Person holding lantern checking power in breaker box

Utility Service Interruptions

What you should do?

Overview

To help ensure your health and safety in the event of a storm or other interruption to your utility service, you should take precautionary steps before and during an outage. Below you'll find useful tips on what you should do if your utility service is disrupted. DPS has also prepared brochures with this information that you can print.
 

View Winter Safety Tips

What to do Before and During an Outage

Prepare for an Outage 

  • Keep at least two, battery-operated radios and flashlights on hand, as well as a supply of fresh batteries.
  • Create a pantry of at least three days worth of bottled water, medications and foods that don’t require refrigeration or cooking. Be sure to include a manual can opener.
  • Have an alternative cooking source such as a camp stove or outdoor grill, and follow appropriate safety rules for its use outside the residence. DO NOT USE INDOORS.
  • Fill spare containers with water for washing and cooking.
  • Have at least one telephone available that will continue to operate even when the household power is out. Cordless phones and internet-based phone service may not work during a power interruption.
  • If you own a cell phone, keep it fully charged, and consider purchasing a car charger to maintain the charge during an outage.
  • Have a list of emergency telephone numbers readily available.
  • Keep your vehicle gas tank at least half full.
  • Have extra blankets, coats, hats and gloves on hand to keep warm.
  • Consider buying a generator, and follow the rules for using it outside the residence. DO NOT USE INDOORS.


During an Outage 

Initially

  • Check to see if your neighbors have power. If they do, first check to see if you have simply blown a fuse or tripped a circuit breaker. If that isn’t the cause, call your utility to report the outage. Contact numbers are available on the back of this publication.
  • Check local radio stations for announcements about restoration progress, safety tips and other key information.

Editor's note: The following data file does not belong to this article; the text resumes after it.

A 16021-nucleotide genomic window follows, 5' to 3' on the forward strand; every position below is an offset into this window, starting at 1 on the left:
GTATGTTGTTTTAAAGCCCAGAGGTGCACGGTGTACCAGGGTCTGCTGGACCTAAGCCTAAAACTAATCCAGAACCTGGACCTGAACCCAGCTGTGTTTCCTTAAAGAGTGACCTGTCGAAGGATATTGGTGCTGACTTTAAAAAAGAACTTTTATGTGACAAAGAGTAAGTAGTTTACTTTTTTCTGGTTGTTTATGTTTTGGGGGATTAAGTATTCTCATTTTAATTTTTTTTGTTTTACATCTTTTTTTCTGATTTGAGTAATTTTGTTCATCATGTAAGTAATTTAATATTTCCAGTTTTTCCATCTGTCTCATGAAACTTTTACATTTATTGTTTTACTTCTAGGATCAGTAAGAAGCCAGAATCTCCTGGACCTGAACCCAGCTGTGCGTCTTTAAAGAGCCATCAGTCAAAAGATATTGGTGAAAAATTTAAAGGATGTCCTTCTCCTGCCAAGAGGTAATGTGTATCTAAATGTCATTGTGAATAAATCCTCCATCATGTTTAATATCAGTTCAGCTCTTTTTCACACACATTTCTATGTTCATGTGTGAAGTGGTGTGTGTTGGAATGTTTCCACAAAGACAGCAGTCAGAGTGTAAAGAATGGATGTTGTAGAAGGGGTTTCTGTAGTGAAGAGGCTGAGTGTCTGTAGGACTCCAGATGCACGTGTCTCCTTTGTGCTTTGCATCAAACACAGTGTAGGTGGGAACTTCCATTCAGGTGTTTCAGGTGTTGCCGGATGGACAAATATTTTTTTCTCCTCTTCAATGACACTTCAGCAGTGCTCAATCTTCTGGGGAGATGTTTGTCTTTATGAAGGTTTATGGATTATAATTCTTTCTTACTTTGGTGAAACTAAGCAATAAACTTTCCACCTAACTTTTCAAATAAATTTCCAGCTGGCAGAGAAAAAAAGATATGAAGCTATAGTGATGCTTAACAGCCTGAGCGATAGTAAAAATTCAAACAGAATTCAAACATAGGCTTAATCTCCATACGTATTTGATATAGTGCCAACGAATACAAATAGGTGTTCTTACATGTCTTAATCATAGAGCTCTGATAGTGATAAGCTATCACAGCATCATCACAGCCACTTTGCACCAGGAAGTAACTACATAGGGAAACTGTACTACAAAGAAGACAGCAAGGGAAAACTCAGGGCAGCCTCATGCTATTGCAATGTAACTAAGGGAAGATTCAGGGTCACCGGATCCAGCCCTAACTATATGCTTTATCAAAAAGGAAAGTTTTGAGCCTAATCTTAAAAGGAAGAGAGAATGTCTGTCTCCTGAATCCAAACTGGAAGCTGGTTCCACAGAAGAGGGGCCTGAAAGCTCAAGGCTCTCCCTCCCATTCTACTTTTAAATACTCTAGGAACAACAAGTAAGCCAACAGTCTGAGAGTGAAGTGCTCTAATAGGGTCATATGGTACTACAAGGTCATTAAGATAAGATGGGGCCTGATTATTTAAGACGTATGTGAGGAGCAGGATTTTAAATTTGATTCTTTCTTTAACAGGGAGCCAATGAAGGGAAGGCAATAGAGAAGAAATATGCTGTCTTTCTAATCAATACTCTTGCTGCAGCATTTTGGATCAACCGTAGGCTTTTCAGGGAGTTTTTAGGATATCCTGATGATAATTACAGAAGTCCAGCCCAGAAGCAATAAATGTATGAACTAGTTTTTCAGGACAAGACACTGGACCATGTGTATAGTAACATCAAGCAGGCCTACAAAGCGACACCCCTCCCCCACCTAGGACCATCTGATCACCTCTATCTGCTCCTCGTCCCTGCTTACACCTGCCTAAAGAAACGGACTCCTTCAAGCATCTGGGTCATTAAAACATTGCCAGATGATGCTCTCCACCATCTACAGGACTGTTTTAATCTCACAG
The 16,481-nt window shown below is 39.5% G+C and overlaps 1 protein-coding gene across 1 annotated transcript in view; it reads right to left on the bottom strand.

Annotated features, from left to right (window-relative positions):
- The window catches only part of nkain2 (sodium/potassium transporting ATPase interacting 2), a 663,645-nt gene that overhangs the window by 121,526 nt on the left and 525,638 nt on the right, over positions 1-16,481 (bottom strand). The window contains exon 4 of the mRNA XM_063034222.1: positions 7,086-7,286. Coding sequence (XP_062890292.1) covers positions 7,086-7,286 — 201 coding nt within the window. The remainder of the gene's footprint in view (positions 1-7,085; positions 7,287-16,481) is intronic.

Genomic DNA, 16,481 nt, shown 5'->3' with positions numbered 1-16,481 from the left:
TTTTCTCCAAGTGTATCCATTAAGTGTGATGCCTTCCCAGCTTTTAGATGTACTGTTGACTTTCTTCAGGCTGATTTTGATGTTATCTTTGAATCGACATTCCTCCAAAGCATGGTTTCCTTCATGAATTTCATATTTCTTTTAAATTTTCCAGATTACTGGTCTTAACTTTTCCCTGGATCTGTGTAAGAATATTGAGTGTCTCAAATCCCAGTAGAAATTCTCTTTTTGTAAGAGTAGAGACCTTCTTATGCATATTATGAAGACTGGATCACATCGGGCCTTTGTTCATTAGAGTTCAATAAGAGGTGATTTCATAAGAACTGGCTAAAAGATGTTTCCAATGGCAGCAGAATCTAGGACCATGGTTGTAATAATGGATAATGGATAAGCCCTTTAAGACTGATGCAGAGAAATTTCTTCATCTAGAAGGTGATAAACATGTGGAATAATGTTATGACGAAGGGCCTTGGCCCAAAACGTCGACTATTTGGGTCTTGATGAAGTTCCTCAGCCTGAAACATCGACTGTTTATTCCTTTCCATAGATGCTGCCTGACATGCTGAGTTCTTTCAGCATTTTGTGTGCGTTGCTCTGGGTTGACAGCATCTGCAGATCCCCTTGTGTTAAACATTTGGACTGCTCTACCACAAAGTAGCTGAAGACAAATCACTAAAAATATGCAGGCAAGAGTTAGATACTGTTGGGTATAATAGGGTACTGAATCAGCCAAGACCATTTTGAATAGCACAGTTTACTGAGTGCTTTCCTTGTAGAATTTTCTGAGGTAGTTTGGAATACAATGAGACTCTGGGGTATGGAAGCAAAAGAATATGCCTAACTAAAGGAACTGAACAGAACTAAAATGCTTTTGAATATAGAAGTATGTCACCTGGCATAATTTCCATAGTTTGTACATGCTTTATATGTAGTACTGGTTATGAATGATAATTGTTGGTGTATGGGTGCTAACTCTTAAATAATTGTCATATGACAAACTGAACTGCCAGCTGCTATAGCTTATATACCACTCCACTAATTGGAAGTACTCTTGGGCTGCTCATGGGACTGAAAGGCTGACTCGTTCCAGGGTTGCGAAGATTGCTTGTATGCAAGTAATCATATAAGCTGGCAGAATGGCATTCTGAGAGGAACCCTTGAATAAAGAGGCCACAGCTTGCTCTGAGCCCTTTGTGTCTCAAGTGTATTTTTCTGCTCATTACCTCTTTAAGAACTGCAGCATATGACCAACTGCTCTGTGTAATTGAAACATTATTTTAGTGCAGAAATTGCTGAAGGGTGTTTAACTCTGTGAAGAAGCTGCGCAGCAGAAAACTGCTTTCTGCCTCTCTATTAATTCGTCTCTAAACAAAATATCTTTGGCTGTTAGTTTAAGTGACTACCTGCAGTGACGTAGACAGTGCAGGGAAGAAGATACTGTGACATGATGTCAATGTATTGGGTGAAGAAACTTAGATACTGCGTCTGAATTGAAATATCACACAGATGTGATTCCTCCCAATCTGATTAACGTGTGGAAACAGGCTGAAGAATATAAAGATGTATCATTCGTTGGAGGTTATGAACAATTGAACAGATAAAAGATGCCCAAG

• Call your local emergency response number for help, if needed. The number in many areas is 911. Look at the first page of your phone book for your area’s emergency number.

 

Prevent damage 

  • Turn off major appliances and sensitive electronic equipment to prevent damage from a possible surge when the power comes back on. Leave a light or radio on so you will know when power has been restored.
  • Keep your refrigerator and freezer doors shut to keep food from spoiling. If you use dry ice, handle it with gloves so it doesn’t damage your skin.
  • During a winter outage, turn on water faucets slightly to avoid frozen or burst pipes.

Help People With Special Needs

If someone you know is elderly, blind or disabled, or dependent on life-sustaining or health-related equipment (i.e., ventilators, respirators, oxygen concentrators or enhancers) they may be at risk during an outage. You can help make sure their needs are met by taking the following actions:

  • Notify others who could provide help: fire department, neighbors, nearby friends or relatives.
  • Have a list of emergency numbers readily available for them.
  • Check on them during an outage.
  • Have a portable generator or an alternative source of power available. Be aware of the safety rules for its use.
  • Have them register as a special needs customer with their utility.

Take safety precautions

  • Do not go near or touch fallen or sagging power lines: treat all wires as live and dangerous. Keep children and pets away from fallen electric wires. Never touch any lines or any items that are in contact with lines.